Individual flexibility in energy saving: body size and condition constrain torpor use


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  1. Phenotypic flexibility is a major mechanism in compensating climate-driven changes in resource availability. Heterotherms can use daily torpor to overcome resource shortages and adverse environmental conditions. The expression of this adaptive energy-saving strategy varies among individuals, but the factors constraining individual flexibility remain largely unknown.
  2. As energy availability depends on individual stores and/or on the ability to acquire food, the propensity and flexibility in torpor use are expected to be constrained by body condition and/or size, respectively. The aim of this study was to test whether the dependency of torpor depth on air temperature was constrained by body condition and/or body size in a small heterothermic primate, the grey mouse lemur (Microcebus murinus). During the onset of the dry season, we monitored air temperature as well as skin temperatures of 14 free-ranging individuals (12 females, two males) of known body mass and size.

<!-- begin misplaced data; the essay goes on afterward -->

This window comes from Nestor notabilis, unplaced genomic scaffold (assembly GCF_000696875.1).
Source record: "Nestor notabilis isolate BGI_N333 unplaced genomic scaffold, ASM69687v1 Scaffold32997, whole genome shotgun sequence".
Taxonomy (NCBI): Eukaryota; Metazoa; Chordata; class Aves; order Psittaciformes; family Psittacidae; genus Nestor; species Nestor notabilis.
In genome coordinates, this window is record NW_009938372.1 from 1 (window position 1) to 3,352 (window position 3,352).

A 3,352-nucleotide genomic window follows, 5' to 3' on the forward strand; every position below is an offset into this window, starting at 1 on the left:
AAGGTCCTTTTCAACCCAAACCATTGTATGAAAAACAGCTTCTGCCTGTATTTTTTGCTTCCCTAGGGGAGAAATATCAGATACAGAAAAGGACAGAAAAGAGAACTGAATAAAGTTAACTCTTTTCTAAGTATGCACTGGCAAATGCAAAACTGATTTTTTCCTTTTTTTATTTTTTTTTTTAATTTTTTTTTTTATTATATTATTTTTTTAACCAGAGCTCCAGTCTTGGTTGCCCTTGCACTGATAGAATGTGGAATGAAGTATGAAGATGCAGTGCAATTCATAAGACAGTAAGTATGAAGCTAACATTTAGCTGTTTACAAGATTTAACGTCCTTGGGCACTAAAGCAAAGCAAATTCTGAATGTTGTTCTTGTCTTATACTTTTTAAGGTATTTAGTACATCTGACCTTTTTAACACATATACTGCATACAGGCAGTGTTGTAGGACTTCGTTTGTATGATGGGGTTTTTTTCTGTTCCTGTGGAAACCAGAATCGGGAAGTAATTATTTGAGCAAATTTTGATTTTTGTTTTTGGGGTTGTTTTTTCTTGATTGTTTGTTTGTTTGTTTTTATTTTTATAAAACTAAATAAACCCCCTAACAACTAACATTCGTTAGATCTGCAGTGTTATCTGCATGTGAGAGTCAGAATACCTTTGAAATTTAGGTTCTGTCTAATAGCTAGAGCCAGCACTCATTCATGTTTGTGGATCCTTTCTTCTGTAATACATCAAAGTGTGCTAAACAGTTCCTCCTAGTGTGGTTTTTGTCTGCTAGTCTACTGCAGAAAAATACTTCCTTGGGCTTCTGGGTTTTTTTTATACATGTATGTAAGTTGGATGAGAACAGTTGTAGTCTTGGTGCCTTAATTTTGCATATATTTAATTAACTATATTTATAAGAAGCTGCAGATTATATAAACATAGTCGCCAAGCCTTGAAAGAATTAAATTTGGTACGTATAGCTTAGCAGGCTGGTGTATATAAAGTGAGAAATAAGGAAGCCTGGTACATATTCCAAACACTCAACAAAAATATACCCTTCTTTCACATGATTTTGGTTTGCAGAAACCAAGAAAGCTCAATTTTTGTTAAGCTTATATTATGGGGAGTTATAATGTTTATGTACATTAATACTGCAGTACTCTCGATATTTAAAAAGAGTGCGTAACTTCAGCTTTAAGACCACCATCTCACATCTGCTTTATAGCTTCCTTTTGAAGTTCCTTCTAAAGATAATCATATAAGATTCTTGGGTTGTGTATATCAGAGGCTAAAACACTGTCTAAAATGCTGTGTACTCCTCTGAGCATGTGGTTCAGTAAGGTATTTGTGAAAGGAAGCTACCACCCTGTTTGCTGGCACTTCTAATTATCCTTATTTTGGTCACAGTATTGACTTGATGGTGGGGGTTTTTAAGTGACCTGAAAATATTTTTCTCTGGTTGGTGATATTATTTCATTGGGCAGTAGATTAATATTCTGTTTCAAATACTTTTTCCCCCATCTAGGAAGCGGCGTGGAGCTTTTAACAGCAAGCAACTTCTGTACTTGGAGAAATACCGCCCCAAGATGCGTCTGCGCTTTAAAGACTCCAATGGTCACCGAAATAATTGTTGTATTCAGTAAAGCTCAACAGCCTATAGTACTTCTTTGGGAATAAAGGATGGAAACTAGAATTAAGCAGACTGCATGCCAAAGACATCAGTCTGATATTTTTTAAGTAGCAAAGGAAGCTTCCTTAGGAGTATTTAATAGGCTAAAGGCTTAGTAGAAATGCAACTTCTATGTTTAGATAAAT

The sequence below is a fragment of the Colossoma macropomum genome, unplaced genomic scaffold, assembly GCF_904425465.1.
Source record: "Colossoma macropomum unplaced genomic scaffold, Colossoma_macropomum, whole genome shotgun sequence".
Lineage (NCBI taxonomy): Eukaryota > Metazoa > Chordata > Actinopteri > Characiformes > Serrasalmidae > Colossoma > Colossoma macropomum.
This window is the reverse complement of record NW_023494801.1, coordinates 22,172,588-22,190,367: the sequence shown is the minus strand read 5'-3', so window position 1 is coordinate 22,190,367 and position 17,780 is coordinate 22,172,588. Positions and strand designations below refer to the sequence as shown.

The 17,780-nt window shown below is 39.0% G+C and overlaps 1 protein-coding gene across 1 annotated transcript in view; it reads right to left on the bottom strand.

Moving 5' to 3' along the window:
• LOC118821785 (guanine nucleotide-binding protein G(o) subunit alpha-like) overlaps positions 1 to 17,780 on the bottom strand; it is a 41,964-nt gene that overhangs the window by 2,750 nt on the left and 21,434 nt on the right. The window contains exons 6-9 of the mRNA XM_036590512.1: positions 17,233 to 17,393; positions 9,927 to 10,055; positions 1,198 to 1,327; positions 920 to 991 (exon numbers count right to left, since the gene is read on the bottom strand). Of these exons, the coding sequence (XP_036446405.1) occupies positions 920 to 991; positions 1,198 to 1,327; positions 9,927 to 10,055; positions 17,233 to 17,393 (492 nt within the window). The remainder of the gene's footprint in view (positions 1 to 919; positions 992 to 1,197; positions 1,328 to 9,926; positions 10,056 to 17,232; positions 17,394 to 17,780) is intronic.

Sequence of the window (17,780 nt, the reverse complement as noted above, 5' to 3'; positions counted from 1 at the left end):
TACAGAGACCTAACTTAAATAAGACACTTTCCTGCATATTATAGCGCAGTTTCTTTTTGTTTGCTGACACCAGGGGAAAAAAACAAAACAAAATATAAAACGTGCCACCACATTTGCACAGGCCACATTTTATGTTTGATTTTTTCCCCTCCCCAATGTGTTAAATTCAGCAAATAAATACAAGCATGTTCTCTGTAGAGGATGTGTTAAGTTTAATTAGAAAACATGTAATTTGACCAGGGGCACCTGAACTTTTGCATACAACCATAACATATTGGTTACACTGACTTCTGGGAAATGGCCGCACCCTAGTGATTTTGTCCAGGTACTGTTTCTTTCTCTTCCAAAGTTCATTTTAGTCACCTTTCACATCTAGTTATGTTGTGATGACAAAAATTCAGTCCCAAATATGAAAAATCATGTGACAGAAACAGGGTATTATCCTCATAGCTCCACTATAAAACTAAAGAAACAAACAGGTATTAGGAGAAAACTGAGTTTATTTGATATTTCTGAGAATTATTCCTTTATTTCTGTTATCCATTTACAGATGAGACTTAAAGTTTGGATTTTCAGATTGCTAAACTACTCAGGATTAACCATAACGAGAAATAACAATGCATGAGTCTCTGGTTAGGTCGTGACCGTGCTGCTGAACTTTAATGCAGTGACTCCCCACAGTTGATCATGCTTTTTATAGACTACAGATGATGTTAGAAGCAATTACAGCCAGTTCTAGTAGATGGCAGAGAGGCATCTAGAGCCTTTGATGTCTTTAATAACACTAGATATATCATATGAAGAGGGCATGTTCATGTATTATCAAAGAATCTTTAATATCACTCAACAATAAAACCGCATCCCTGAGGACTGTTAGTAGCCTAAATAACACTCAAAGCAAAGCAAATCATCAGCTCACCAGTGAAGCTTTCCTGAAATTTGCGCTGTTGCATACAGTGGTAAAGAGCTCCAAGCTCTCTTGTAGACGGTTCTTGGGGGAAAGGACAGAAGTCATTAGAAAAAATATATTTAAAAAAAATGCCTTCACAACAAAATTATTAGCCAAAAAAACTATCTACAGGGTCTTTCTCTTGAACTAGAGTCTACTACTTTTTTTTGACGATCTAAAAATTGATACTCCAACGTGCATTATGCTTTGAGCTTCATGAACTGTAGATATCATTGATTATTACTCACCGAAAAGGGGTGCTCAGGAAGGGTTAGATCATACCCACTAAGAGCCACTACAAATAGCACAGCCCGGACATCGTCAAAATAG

3. Unexpectedly, torpor depth depended as much on air temperature as on body condition and size. Fatter, or larger, mouse lemurs underwent deeper torpor than smaller, or leaner, ones. Individual reaction norms of torpor depth to air temperature also revealed that the propensity to undergo deep torpor and the flexibility in torpor depth were enhanced by large body size and high body condition, whereas small, lean individuals remained normothermic.
  4. Our study illustrates that alternative physiological strategies to overcome temperature constraints co-occur in a population, with body size and condition being key determinants of the energy conservation strategy that an individual can launch.